Economics of Land Degradation Initiative | Land Portal
Economics of Land Degradation Initiative logo
Acronym: 
EDL Initiative
Phone number: 
+49 228 4460-3740

Localização

ELD Initiative Secretariat
Friedrich-Ebert-Allee 36
53113 Bonn
Alemanha
DE
Working languages: 
inglês

The Economics of Land Degradation (ELD) Initiative is an initiative on the economic benefits of land and land based ecosystems. The initiative highlights the value of sustainable land management and provides a global approach for analysis of the economics of land degradation. It aims to make economics of land degradation an integral part of policy strategies and decision making by increasing the political and public awareness of the costs and benefits of land and land-based ecosystems.


Our Vision


The partners’ vision of Economics of Land Degradation (ELD) Initiative is to transform global understanding of the value of land and create awareness of the economic case for sustainable land management that prevents loss of natural capital, secures livelihoods, preserves ecosystem services, combats climate change, and addresses food, energy, and water security, and to create capacity for the utilisation of economic information for sustainable land management.


Mission Statement


The central purpose and role of the Economics of Land Degradation (ELD) Initiative is that through an open inter-disciplinary partnership:


 


  • We work on the basis of a holistic framework built upon a recognized methodology to include the economic benefits of sustainable land management in political decision-making;


     

  • We build a compelling economic case for the benefits derived from sustainable land management from the local to the global level while applying a multi-level approach;


     

  • We estimate quantitatively the economic benefits derived from adopting sustainable land management practices and compare them to the costs of these practices;


     

  • We develop the capacities of decision-makers and land users through innovative formats to adapt and build their knowledge into national frameworks and action on the ground;


     

  • We stimulate the transformation towards land uses that provide fulfilling and secure livelihoods to all while growing natural capital, enhancing ecosystem services, boosting resilience and combating climate change;


     

  • We increase the awareness of the total value of land with its related ecosystem services;


     

  • We mainstream the full benefits of land in international and national land use strategies and action programmes by proposing effective solutions, tailored to country- or region-specific needs, including policies, and activities to reduce land degradation, mitigate climate change and the loss of biodiversity, and deliver food, energy, and water security worldwide.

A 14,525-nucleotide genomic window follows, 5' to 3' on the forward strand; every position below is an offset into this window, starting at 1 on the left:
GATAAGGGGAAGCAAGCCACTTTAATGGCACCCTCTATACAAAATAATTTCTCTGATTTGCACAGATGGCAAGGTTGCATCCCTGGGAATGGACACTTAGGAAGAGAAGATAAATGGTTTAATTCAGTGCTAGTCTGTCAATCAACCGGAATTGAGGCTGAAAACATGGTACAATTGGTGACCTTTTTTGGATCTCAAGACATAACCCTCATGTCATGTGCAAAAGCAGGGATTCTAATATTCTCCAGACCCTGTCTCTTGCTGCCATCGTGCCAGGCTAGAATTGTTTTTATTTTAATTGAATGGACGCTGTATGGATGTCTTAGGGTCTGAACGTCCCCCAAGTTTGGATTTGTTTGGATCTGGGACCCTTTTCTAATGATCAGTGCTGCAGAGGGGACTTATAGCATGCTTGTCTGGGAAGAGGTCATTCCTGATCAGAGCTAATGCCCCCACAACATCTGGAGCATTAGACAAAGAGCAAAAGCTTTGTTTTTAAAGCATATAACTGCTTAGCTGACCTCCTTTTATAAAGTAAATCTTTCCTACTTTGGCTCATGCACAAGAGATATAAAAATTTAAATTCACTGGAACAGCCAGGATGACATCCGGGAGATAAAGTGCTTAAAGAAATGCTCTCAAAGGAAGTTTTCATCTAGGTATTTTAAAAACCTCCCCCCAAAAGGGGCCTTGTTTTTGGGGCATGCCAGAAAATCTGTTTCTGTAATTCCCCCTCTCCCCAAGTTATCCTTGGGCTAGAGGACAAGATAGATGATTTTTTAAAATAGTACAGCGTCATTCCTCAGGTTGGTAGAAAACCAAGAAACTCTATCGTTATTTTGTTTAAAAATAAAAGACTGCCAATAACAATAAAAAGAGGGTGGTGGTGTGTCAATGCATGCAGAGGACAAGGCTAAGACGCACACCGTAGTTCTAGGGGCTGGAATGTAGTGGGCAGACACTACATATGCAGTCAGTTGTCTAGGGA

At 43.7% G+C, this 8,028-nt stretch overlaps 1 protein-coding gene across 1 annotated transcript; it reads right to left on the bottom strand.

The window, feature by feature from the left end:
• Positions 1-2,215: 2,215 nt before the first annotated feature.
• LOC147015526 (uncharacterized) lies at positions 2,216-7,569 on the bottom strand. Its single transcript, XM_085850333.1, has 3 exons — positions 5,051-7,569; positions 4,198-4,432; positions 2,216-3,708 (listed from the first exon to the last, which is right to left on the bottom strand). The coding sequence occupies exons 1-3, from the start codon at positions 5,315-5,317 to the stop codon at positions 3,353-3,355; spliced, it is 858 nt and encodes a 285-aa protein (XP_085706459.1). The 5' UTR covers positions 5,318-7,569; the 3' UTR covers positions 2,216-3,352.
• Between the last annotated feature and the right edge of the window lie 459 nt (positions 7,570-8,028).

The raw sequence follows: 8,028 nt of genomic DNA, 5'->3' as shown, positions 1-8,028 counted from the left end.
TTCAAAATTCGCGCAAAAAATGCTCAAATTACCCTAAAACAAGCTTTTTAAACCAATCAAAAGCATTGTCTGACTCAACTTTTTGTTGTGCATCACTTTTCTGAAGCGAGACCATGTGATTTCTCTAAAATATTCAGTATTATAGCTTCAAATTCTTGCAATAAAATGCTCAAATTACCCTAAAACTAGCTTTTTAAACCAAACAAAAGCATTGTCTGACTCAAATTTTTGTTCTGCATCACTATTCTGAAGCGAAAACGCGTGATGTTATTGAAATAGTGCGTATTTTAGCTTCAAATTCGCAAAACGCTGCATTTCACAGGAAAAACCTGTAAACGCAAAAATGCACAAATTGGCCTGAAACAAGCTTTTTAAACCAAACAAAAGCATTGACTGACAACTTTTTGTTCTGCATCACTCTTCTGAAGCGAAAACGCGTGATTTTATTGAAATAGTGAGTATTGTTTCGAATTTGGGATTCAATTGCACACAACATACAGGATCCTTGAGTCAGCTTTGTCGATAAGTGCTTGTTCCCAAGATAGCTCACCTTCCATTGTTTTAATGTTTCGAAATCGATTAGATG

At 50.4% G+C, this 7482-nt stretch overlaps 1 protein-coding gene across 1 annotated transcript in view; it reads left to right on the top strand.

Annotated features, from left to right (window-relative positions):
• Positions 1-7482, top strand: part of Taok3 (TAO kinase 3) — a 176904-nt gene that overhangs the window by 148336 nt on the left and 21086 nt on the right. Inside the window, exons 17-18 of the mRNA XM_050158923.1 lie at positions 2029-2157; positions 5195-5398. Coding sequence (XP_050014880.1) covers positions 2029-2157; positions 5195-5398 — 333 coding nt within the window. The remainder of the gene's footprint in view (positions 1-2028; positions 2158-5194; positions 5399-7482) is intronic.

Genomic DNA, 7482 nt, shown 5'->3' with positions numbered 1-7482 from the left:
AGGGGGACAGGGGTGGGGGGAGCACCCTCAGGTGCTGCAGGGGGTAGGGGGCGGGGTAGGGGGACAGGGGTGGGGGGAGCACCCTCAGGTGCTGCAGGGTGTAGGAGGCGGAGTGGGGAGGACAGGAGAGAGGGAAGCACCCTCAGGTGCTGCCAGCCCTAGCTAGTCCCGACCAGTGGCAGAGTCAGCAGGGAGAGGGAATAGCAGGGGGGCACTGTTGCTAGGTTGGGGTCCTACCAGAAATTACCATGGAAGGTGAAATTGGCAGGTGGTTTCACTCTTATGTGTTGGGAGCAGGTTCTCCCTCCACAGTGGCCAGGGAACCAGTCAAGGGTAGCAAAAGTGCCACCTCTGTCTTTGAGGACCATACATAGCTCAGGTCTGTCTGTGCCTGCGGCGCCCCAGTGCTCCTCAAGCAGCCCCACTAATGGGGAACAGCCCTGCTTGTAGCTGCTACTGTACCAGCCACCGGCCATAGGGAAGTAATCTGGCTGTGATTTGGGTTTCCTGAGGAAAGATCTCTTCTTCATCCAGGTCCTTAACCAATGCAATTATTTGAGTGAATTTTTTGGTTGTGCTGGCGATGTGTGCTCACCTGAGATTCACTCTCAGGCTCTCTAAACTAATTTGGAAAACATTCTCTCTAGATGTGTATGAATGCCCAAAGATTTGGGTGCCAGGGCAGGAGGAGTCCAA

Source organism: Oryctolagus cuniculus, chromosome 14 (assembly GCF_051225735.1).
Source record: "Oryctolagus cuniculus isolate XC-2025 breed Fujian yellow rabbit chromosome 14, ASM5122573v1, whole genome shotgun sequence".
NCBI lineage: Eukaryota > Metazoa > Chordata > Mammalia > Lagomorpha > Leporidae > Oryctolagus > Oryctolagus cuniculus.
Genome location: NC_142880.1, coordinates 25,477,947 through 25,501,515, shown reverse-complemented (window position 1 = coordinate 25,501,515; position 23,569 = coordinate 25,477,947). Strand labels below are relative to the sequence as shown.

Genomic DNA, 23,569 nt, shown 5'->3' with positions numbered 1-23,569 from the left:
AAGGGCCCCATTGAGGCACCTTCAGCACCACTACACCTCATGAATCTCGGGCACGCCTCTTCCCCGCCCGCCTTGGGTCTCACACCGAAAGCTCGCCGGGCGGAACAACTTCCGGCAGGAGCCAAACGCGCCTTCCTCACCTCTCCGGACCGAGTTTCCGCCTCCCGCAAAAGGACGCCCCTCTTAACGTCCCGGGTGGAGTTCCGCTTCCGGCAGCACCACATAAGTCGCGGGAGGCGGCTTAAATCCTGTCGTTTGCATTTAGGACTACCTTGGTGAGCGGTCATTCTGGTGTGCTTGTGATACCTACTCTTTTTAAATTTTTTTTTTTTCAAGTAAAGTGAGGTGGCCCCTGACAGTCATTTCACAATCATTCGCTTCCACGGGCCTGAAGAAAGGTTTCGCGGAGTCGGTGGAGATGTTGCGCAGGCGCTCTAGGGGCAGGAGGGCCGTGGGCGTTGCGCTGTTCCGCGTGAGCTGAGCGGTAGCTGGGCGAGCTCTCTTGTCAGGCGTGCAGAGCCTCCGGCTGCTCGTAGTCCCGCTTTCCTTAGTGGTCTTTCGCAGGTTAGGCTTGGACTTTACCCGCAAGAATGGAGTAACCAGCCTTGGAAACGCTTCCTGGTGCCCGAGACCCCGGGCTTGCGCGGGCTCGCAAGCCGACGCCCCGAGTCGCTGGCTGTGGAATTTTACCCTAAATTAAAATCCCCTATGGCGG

Economics of Land Degradation Initiative Resources

Exibindo 1 - 5 de 14
Library Resource
Artigos e Livros
Dezembro, 2020
África, Gana

The Lawra district of the Upper West region was selected as the case study. This study compared crop yields for FMNR and non-FMNR farmers. FMNR farmers are classified as having at least 8 trees per acre, with an average of 13 trees per acre (33 per ha) and a maximum of 40. Non-FMNR farmers are classified as having between 1 and 7 trees per acre, with an average of 5.Qualitative (focus group discussion) and quantitative (household survey) data were collected in April to May 2019. Over 500 households were interviewed in both CIKOD intervention communities and control sites.

Library Resource
Documentos e relatórios de conferência
Julho, 2016
Global

With around one third of the world’s arable land degraded, estimated annual losses of 6.3 to 10.6 USD trillion, and a projected need to increase food production from land by 70 per cent by 2050, we simply cannot afford to neglect the loss of potential production from careless land management. Whenever land is not producing at its potential,it is an under-performing asset that requires investments to ensure the future supply chains that many industries depend upon.

Library Resource
Artigos e Livros
Dezembro, 2015
Global

Understanding the cost of inaction and beneftis of action are important in order for all stakeholders to be able to make sound, informed decisions about the amount and type of investments in land they make. Even though techniques for sustainable land management are known, many barriers remain and the financial and economic aspects are often put forward as primary obstacles. If the full value of land is not understood by all stakeholders, it may not be sustainable managed, leaving future generations with diminished choices and options to secure human and environmental well-being.

Library Resource
Artigos e Livros
Dezembro, 2015
Global

Land degradation and desertification reduce the provision of ecosystem services by lands and soils. This constrains development, reduces water, food, and energy security, and triggers resource conflicts. Although biophysical processes and economic impacts are increasingly understood, efforts to combat degradation have been failing thus far to prevent further losses of land productivity, a cost estimated at 42 billion USD/year (Dregne & Chou, 1992; Requier-Desjardins, 2007).

Library Resource
Documentos e relatórios de conferência
Dezembro, 2015
África Ocidental, Mali

The Kelka forest in the Mopti region of Mali is important for the provision of ecosystem services like carbon sequestration and maintenance of the hydrological cycle. The Kelka forest area occupies more than 300, 000 hectares with 15
villages within and around its boundaries. The forest resources and soil fertility of the forest are in continuous decline due to a combination of climatic and human induced factors. For example, the availability of firewood has halved

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